It’s back to the full band for ” East St Louis to-doloo” written by Duke Ellington. One of his very first compositions from the early 1920s, and again arranged by trombonist Bob Hunt Hunt is a dedicated ‘Ellingtonian’ and actually played with the Duke Ellington follow up band. After the previous quieter numbers we are reminded once more what a powerful line up two trombones, three reeds and two trumpets are when they are all playing together, and especially when all the musicians are of such high calibre as those on stage tonight. “Merry Go Round”, also from Ellington features both an alto sax solo from Trevor Whitney and a baritone sax solo from Nick White and brings the first half to a fitting close.
It’s a generous break. Chris has a very extensive discology = a lot of CDs to sell! It is also not possible to serve several hundred thirsty people with drinks in just ten minutes.
( NB A tip for future audiences of concerts at the Stadthalle :
I did notice a sign at the bar saying that one could pre-order drinks for the break. I have often wondered why this quaint custom, which has long been a widespread tradition in provincial English theatres, has never seemed to have caught on in Germany. If you buy drinks before the performance, simply order and prepay your drinks for the interval and you are given a numbered or named ticket as a receipt and an indication of where they will be located, and when the break commences, you simply bypass the hundreds standing in the queue and locate your name or number and simply enjoy both your drinks and the break to the full. This also makes sense for the bar staff who have otherwise nothing to do for an hour and are then absolutely steam rolled for the first 20 minutes during the break. It helpfully spreads their workload.)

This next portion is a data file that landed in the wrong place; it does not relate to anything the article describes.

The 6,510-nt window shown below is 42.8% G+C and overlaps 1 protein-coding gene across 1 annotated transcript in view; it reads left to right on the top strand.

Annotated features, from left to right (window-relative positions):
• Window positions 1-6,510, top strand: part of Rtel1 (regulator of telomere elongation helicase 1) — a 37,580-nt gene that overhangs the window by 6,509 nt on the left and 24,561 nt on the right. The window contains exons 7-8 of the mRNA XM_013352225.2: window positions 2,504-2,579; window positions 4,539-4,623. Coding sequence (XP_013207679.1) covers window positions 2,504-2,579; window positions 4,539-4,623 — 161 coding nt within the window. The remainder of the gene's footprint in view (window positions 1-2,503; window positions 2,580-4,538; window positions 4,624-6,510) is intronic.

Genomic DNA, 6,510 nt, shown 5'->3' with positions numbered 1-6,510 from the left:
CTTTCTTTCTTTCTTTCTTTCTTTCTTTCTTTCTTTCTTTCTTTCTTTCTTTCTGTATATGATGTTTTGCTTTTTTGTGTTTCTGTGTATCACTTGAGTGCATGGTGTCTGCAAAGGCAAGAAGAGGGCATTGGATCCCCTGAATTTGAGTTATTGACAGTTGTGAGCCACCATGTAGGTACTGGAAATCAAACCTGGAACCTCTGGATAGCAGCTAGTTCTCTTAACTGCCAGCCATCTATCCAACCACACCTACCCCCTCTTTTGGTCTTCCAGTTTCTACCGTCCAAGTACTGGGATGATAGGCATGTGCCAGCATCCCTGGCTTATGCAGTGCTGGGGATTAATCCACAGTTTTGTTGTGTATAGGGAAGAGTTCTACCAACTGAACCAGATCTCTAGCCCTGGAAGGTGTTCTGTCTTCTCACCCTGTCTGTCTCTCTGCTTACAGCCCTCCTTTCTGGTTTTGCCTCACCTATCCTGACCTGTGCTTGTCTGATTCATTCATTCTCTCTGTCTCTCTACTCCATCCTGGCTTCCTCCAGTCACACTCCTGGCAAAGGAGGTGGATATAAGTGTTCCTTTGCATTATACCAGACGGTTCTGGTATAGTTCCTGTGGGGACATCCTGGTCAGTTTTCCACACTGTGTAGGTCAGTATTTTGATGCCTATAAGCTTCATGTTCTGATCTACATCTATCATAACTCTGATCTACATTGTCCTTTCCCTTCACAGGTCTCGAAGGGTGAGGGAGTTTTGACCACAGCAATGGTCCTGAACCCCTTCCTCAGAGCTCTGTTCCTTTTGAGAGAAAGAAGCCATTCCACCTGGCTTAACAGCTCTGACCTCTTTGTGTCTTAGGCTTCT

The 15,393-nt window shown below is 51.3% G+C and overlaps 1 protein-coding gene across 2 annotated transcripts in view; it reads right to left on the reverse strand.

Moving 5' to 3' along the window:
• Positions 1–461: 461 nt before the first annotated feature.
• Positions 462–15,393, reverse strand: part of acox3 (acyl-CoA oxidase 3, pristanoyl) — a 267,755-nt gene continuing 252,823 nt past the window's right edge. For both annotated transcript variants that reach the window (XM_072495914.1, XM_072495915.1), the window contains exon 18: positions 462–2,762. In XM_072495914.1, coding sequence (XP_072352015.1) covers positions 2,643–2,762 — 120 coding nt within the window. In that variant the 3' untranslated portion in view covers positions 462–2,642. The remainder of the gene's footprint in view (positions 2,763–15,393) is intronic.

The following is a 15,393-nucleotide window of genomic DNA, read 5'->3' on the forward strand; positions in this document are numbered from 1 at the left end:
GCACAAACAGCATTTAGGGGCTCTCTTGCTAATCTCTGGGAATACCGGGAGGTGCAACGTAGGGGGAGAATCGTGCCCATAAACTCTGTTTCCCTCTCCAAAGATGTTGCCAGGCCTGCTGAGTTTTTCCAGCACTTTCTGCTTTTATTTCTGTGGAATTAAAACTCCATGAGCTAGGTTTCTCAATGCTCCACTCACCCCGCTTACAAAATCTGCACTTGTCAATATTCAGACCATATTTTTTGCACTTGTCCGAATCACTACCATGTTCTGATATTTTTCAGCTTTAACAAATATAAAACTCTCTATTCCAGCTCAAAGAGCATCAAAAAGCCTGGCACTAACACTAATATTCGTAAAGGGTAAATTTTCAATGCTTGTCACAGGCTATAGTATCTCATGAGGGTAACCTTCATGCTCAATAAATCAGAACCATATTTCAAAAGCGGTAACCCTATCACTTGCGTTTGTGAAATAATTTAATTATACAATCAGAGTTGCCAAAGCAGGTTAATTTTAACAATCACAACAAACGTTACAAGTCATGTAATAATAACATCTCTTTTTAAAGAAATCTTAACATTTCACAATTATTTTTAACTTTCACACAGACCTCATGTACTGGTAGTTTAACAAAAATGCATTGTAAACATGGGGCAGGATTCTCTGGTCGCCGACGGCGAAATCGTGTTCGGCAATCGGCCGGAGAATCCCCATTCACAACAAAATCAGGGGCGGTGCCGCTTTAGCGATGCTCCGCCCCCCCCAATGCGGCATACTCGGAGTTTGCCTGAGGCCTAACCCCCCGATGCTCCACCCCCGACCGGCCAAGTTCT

Whatever, those members of the audience whose musical alignments and loyalties are closer to the Blues, rather than Trad Jazz, are in for a real treat in Part two with a series of five Blues pieces. The first a song penned by Duke Ellington in the 1920s called “Black and Tan Fantasy”. Black and Tan is a popular drink even today in the USA poured with dark Guinness beer, made from roasted barley, over layered on a lighter coloured lager type beer. Chris refers to it as a political song, however, written so soon after a regiment known by the same name brutally put down IRA insurgencies in the decade following the Easter uprising in 1916 in Ireland. Certainly a very black period of British Isles’ history.
“Black and Tan Fantasy” the tune is a slow mournful blues with a soulful trombone solo using a rubber plunger mute wah-wah effect across a delightful rhythmic interplay between Joe Farler on the banjo and Gregor Beck making judicious use of the symbols with timpani sticks on the drums. This tune then fuses seamlessly into another Ellington classic “The Mooche” as every one joins in for a still mournful, yet now crescending wall of sound with lilting clarinet whirling over a veritable growling trumpet and trombone section which ends with a stunning trombone solo from Bob Hunt who gives us a good example of the mouth technique producing a “never ending note”. Well applied, and with a sufficient number of horns playing in unison, this technique can be enormously effective. Remember what happened to the walls surrounding the city of Jericho anyone?
Next in the breach is “C Jam Blues”, another Duke Ellington classic, where Banjo player Joe Farler straps on a guitar instead. John Slaughter was guitarist in the band since 1964 but sadly passed away five years ago and since then the guitar has been only a more sporadic instrument in the band. This tune also features Pete Rudeforth on the Flugelhorn and Mike Henry on trumpet.